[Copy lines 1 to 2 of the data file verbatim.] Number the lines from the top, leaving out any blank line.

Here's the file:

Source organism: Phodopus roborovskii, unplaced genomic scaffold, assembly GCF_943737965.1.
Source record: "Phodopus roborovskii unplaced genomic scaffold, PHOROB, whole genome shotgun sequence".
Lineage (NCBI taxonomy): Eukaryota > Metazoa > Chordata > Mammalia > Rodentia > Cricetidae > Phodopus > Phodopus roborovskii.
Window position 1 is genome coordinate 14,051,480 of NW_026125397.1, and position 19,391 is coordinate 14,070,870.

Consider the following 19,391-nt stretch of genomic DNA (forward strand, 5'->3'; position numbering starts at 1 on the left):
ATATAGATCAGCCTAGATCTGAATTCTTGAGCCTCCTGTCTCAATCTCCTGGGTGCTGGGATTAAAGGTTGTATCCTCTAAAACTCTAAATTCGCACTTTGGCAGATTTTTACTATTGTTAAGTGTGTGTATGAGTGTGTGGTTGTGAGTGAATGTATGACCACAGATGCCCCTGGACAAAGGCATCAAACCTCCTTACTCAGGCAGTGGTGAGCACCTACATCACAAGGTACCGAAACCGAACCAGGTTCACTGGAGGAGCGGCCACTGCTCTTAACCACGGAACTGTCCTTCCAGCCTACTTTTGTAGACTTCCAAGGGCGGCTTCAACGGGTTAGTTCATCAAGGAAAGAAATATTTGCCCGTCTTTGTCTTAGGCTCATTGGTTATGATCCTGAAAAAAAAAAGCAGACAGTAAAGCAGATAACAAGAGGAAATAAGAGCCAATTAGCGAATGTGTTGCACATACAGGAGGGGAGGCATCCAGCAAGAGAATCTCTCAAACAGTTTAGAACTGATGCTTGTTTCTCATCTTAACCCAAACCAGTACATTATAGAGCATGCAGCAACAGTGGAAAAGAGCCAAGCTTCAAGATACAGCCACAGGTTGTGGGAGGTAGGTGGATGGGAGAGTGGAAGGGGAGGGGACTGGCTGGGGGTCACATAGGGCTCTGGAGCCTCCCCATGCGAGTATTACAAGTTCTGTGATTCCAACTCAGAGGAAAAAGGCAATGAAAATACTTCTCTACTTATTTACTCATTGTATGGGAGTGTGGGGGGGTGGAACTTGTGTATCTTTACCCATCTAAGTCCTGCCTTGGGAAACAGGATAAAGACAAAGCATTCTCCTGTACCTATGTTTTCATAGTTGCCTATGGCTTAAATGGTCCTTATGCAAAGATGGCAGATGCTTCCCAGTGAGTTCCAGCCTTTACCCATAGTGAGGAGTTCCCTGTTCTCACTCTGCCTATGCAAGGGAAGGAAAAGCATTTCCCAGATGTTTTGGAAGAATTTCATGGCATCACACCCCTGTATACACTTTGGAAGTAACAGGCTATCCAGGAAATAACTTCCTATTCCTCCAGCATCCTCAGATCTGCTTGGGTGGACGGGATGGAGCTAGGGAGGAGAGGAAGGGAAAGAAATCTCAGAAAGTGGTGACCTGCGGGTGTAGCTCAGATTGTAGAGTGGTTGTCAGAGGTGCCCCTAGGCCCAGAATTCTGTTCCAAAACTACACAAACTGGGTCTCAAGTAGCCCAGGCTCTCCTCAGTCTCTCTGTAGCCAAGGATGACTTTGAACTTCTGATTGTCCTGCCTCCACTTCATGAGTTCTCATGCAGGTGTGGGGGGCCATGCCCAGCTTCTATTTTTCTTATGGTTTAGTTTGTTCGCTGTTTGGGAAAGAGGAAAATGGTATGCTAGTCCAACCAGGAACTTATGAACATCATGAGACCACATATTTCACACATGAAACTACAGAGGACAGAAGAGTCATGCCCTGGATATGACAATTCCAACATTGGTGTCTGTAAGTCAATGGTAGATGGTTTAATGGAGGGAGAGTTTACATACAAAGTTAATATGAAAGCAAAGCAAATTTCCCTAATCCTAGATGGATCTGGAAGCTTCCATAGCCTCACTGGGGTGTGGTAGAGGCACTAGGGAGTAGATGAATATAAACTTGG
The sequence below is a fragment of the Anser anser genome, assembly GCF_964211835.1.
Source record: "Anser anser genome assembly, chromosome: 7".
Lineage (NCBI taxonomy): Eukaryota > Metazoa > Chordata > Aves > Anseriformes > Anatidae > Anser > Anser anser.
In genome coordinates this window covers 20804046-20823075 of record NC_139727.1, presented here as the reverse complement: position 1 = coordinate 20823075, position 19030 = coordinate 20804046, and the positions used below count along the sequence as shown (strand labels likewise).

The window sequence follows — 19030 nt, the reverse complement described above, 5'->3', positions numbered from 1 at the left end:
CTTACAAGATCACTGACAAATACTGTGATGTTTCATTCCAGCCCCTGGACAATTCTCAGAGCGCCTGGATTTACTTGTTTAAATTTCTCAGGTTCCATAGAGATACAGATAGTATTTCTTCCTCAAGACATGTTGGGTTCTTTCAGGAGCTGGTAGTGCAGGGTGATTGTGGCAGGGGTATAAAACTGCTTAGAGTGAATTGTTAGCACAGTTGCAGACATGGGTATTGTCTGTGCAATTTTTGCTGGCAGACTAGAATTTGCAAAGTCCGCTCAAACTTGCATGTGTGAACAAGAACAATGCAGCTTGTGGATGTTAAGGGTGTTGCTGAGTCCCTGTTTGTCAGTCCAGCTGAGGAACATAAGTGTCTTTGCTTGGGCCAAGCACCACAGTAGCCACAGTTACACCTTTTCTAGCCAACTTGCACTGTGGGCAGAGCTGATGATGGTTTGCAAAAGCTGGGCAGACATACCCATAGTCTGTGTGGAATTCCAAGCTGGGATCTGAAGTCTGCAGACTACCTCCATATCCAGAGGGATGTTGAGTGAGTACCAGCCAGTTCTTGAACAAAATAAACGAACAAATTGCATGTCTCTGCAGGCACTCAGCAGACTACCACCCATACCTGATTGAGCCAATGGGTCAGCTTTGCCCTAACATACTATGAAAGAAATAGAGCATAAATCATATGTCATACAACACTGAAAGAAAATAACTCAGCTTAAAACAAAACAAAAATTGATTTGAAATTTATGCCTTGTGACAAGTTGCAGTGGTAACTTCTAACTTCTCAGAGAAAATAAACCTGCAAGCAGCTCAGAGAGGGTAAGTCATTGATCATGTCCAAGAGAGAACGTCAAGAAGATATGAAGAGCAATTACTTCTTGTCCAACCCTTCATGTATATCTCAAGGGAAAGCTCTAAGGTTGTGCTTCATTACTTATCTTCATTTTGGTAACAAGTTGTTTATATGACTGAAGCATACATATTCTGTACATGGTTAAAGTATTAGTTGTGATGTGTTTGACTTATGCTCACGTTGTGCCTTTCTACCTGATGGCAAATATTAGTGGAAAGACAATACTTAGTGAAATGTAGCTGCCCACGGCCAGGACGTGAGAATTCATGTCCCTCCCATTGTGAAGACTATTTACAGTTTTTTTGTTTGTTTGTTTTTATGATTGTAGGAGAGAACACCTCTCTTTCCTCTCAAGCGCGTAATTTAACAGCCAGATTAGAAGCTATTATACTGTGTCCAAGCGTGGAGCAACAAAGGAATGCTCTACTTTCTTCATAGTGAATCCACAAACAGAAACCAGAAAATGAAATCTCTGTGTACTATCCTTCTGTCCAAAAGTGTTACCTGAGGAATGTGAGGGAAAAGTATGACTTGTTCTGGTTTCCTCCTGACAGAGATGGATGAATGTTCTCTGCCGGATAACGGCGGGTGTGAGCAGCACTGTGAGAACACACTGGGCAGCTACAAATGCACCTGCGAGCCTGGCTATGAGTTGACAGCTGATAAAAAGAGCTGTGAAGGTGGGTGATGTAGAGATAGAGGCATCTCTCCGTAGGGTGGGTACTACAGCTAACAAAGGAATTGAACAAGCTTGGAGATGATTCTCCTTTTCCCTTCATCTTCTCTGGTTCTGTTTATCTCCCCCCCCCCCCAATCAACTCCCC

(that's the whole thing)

Source organism: Phodopus roborovskii, unplaced genomic scaffold, assembly GCF_943737965.1.
Source record: "Phodopus roborovskii unplaced genomic scaffold, PHOROB, whole genome shotgun sequence".